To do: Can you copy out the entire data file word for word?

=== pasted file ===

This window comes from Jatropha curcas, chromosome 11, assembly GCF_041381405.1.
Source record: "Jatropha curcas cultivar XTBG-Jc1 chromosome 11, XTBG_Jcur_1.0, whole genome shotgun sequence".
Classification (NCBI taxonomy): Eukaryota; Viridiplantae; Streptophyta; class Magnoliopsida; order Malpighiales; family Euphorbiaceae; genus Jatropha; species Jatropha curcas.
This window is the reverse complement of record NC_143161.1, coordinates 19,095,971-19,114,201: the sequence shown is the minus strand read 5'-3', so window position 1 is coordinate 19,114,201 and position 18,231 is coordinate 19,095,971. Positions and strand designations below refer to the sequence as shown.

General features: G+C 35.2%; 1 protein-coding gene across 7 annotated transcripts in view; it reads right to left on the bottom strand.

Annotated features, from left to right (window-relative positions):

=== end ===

This window comes from Jatropha curcas, chromosome 11, assembly GCF_041381405.1.
Source record: "Jatropha curcas cultivar XTBG-Jc1 chromosome 11, XTBG_Jcur_1.0, whole genome shotgun sequence".
Classification (NCBI taxonomy): Eukaryota; Viridiplantae; Streptophyta; class Magnoliopsida; order Malpighiales; family Euphorbiaceae; genus Jatropha; species Jatropha curcas.
This window is the reverse complement of record NC_143161.1, coordinates 19,095,971-19,114,201: the sequence shown is the minus strand read 5'-3', so window position 1 is coordinate 19,114,201 and position 18,231 is coordinate 19,095,971. Positions and strand designations below refer to the sequence as shown.

General features: G+C 35.2%; 1 protein-coding gene across 7 annotated transcripts in view; it reads right to left on the bottom strand.

Annotated features, from left to right (window-relative positions):